A group of wild elephants roaming the villages and towns of southwestern Yunnan province in China has sparked a network of admiration among the admirers and added to the need for the country’s efforts to protect the animals ’natural habitat.
Last spring, 16 elephants from Asia began walking north of the Xishuangbanna nature reserve, a tropical region bordering southern Myanmar and Laos province.
By June, the group, now 15 years old and including the newborn calf, had covered 500 km near the vast capital Kunming in Yunnan. In the process, they became a national obsession.
The Chinese media examines the herd on a daily basis, sharing the latest excerpts from an elephant drone and security camera that roam the tea plantations and the high streets.
A fleet of vehicles and an army of officials have been mobilized to escort the elephants. In one day this month, authorities sent 360 emergency responders and police personnel, 76 police cars and dump trucks, five excavators and nine drones and provided 16 tons of food to the elephants, according to Xinhua State News Agency.
Although some users of the Weibo microblog platform similar to China’s Twitter saw elephants caused by breaking doors in search of food, most relied on photos of sleeping elephant calves gathered around their mother or highlighted the intelligence of creatures.
In a widely circulated video, an elephant goes to the front door of the village house and uses the trunk to turn on the tap so that the herd can drink.
In another, an elephant calf appeared intoxicated by eating fermented grains and a local musician encouraged him to write a song about drunken elephants in Yunnan.
As the herd approached Kunming, Chinese experts hurriedly discussed the exact reasons for the migration and how to deal with the elephants roaming the outskirts of an 8m city.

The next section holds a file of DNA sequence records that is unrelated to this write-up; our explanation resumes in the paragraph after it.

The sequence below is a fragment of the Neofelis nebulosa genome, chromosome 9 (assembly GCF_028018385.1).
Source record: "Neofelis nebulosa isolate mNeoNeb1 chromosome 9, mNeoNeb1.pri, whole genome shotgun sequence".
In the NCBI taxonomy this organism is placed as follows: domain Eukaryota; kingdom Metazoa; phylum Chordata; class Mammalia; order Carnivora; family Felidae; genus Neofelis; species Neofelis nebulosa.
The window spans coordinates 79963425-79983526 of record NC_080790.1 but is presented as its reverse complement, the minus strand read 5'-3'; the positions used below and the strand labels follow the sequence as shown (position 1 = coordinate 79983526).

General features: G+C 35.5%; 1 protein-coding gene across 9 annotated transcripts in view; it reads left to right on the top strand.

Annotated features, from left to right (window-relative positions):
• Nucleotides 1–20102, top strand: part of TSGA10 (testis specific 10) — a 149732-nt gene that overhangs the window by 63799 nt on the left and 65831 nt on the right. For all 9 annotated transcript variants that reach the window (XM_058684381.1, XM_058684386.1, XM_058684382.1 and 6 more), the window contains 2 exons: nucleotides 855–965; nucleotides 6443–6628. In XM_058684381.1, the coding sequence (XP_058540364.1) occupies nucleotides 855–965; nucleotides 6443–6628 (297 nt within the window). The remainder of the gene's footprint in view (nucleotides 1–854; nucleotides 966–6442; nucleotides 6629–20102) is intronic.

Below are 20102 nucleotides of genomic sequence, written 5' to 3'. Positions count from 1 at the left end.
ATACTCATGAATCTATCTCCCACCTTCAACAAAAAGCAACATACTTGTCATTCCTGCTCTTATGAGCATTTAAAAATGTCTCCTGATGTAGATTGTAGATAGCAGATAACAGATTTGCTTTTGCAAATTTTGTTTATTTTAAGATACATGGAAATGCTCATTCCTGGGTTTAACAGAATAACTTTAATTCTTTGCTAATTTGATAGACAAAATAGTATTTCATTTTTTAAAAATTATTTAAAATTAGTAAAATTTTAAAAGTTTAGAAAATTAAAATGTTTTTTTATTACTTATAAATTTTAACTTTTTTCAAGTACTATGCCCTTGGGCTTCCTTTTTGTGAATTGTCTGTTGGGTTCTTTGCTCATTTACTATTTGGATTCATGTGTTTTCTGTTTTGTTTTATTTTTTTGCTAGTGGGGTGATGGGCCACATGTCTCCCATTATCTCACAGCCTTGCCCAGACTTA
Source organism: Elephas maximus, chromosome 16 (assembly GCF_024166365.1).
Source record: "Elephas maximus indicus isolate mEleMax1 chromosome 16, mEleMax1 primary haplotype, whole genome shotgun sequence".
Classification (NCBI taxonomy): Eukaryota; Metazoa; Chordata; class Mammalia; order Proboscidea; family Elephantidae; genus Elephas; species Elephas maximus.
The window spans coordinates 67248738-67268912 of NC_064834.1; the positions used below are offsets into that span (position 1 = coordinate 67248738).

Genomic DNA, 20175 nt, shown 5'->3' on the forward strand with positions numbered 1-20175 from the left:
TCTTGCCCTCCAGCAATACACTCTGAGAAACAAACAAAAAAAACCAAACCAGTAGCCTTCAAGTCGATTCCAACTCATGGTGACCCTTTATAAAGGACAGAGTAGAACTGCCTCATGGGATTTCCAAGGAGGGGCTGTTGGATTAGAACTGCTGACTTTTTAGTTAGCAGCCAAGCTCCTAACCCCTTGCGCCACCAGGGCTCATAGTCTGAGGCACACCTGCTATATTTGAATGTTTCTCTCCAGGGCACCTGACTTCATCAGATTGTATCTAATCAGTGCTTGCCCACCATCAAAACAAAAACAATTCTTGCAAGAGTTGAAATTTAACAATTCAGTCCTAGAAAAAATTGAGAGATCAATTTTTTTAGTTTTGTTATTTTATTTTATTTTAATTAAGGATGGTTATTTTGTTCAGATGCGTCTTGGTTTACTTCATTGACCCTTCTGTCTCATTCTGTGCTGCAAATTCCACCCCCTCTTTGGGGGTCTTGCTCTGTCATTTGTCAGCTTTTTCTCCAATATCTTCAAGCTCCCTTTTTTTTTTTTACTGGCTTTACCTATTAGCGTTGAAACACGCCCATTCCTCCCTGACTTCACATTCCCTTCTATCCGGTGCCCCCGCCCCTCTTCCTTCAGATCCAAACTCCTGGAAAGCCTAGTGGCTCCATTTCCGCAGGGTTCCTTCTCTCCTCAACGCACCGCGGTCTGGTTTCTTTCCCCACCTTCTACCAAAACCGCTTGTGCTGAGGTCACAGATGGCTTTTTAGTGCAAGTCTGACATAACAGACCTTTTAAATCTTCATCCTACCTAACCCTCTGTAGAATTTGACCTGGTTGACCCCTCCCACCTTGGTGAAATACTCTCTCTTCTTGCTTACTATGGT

Zhao Huaidong, former director of the IFAW Asian Elephant Protection project in Xishuangbanna, which educates local people how to handle elephants safely, said the northern migration of the herd is “very unusual” because it did not follow a fixed route.
“Over the past 20 years, the protection of Asian elephants has meant that numbers have increased, but the decline of virgin forests outside protected areas has reduced living space and caused elephants to spread to areas where humans are active,” he said.
Attention to elephant habitats has been renewed as Kunming prepares to host the UN Biodiversity Conference in October. Environmentalists hope China will use the opportunity to protect endangered wildlife and strengthen commitments to increase nature reserves.
Asian elephants receive the highest level of protection from Chinese species. Hundreds of years ago, herds would have moved far to what is now central China, but in recent decades the country with about 300 elephants has been limited to Yunnan province.
Local authorities have launched a campaign to keep the animals away from Kunming. They have blocked roads and placed pineapples, sweet grains and other delicacies to keep animals away from crowded areas.
Zhou Jinfeng, director of the China Biodiversity Conservation and Green Development Foundation, warned that trying to repel elephants would be a wrong approach, and could lead to a greater risk of collisions with humans.
“My proposal is that we should not stop their migration completely but establish migration corridors,” he said.
According to Zhour, the tolerance of the villagers and the lack of violence against elephants were noticeable in the past and were a positive sign of the acceptance of protected species. “That’s something that particularly reassured me,” he said.
Additional report by Emma Zhou in Beijing